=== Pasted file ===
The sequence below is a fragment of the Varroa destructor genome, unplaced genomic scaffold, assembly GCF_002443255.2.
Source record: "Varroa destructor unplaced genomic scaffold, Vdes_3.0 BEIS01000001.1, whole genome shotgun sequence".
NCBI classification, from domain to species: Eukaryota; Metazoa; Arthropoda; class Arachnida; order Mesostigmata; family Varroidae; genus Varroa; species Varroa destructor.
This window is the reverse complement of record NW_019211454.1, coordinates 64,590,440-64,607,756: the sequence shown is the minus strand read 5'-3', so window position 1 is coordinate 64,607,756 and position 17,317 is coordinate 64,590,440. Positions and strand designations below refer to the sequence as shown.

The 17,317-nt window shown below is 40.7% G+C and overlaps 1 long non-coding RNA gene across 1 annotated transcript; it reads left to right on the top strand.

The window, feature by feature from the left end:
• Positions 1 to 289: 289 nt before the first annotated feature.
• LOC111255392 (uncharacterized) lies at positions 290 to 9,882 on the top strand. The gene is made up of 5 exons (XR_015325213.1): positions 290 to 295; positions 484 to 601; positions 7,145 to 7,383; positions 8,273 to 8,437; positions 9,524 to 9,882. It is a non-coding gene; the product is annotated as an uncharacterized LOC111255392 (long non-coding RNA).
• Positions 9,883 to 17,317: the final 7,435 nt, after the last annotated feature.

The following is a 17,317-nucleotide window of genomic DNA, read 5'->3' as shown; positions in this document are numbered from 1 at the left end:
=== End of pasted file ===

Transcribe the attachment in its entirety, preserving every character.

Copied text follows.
The sequence below is a fragment of the Varroa destructor genome, unplaced genomic scaffold, assembly GCF_002443255.2.
Source record: "Varroa destructor unplaced genomic scaffold, Vdes_3.0 BEIS01000001.1, whole genome shotgun sequence".
NCBI classification, from domain to species: Eukaryota; Metazoa; Arthropoda; class Arachnida; order Mesostigmata; family Varroidae; genus Varroa; species Varroa destructor.
This window is the reverse complement of record NW_019211454.1, coordinates 64,590,440-64,607,756: the sequence shown is the minus strand read 5'-3', so window position 1 is coordinate 64,607,756 and position 17,317 is coordinate 64,590,440. Positions and strand designations below refer to the sequence as shown.

The 17,317-nt window shown below is 40.7% G+C and overlaps 1 long non-coding RNA gene across 1 annotated transcript; it reads left to right on the top strand.

The window, feature by feature from the left end:
• Positions 1 to 289: 289 nt before the first annotated feature.
• LOC111255392 (uncharacterized) lies at positions 290 to 9,882 on the top strand. The gene is made up of 5 exons (XR_015325213.1): positions 290 to 295; positions 484 to 601; positions 7,145 to 7,383; positions 8,273 to 8,437; positions 9,524 to 9,882. It is a non-coding gene; the product is annotated as an uncharacterized LOC111255392 (long non-coding RNA).
• Positions 9,883 to 17,317: the final 7,435 nt, after the last annotated feature.

The following is a 17,317-nucleotide window of genomic DNA, read 5'->3' as shown; positions in this document are numbered from 1 at the left end: